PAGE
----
A November 9th article posted by Dance Magazine reports on the rehabilitation of male dancers and choreographers who have been accused of harassing women (and men).
The publication focused on Jan Fabre, a Belgian multidisciplinary artist. Dance reports that he has been named as Grand Officer in the Order of the Crown, a great honor in Belgium, similar to the Légion d’Honneur in France or appointment as a member or officer of the Order of the British Empire. His troupe, Troubleyn, has recently presented Mount Olympus: To glorify the cult of tragedy (a 24 hour performance). The magazine describes this abhorrent display as including dancers napping onstage due to its absurd length and repeating steps “endlessly at the coaxing of the audience.” To finish the disturbing “art” off is “full frontal nudity, simulated blood and realistically enacted orgies and violence.”
DDP commends Dance Magazine for its straight-forward, no excuse, coverage of this artist and his recent work. DDP firmly believes that the ballet, like other fields, requires more fearless voices that are unafraid to take on entrenched interests like those of Jan Fabre and supporters. Twenty of Fabre’s former and current dancers revealed sexual harassment and coercion were common at the hands of their director, and despite his ban from attending the performance, Fabre’s insensitive work is being presented in conjunction with investigation into his real-life behaviors of the same nature.
New York Times has commented on this production, most recently in a November 9th article. Reporter Alex Marshall describes Belgian arts activists, from the group Engagement, as having “demanded New York University do more to address allegations of sexual harassment against Mr. Fabre as his company prepares to perform at N.Y.U. on Saturday.”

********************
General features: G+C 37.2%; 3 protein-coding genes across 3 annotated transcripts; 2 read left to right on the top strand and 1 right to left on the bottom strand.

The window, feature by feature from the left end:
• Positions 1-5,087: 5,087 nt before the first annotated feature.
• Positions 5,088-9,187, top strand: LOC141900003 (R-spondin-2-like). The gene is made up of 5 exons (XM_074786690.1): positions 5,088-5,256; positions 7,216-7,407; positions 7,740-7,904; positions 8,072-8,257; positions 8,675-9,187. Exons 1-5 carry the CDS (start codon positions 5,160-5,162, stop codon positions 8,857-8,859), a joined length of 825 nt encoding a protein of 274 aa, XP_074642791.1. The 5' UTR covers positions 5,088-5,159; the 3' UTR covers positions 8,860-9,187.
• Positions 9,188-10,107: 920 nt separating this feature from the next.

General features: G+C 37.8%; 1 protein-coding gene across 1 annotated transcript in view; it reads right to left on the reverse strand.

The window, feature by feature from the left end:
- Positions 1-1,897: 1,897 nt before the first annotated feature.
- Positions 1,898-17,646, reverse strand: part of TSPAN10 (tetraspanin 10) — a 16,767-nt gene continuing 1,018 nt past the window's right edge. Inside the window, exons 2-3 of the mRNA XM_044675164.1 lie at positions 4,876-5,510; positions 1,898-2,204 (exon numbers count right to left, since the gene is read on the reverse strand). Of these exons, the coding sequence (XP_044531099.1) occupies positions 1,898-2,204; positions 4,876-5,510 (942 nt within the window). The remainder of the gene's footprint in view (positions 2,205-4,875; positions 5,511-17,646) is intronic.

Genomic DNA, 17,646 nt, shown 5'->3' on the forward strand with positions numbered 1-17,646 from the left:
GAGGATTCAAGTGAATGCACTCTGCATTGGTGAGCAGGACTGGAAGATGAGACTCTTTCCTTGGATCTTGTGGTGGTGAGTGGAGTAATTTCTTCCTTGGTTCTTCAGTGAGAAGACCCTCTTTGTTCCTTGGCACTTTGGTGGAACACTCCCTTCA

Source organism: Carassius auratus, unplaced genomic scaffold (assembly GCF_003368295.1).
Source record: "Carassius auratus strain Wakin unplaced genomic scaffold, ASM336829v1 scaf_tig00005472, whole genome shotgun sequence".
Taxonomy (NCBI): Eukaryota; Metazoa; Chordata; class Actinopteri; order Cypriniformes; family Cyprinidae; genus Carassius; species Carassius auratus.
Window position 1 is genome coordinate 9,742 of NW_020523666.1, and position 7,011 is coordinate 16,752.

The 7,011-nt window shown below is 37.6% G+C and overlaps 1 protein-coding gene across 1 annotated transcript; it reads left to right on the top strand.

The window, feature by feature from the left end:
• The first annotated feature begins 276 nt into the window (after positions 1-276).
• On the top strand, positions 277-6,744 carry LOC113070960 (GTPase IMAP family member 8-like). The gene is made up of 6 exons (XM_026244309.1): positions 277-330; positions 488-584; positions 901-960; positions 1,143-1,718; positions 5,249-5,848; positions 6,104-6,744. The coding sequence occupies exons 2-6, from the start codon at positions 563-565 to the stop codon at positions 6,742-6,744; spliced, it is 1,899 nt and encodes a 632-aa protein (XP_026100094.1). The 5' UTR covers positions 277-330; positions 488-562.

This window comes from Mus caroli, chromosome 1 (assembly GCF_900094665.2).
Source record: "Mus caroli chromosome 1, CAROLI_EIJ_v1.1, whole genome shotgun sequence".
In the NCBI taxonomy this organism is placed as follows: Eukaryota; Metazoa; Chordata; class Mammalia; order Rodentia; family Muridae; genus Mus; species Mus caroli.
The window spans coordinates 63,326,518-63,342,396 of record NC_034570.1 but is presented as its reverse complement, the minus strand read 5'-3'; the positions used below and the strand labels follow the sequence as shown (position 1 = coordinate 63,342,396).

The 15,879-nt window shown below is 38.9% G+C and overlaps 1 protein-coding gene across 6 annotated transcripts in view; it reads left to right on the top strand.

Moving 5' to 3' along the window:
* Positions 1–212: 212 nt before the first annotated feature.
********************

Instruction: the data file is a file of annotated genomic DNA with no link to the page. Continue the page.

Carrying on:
According to the article, European performance venues have cancelled the performance, but N.Y.U.’s Skirball Center for Performing Arts has decided to continue with the scheduled performances, due to the crew members and performers involved. Multiple reviews online, including one posted on an NYU student newspaper (link here), have detailed the explicit and obscene scenes from the 24-hour long production. In Jerusalem, the work was called “pretentious” (link here). “Mount Olympus” performances in Greece and Madrid have gone on as planned.
Sadly, the dismissal of those victimized is not an isolated incident. We've seen this in the case of the New York City Ballet, when management rightly terminated three male dancers for trading intimate photos of female colleagues and partners, without their consent or knowledge, the dancers’ union immediately leaped to the defense of the abusers, not the women themselves.
Read the Dance Magazine report here.
Read the New York Times article here.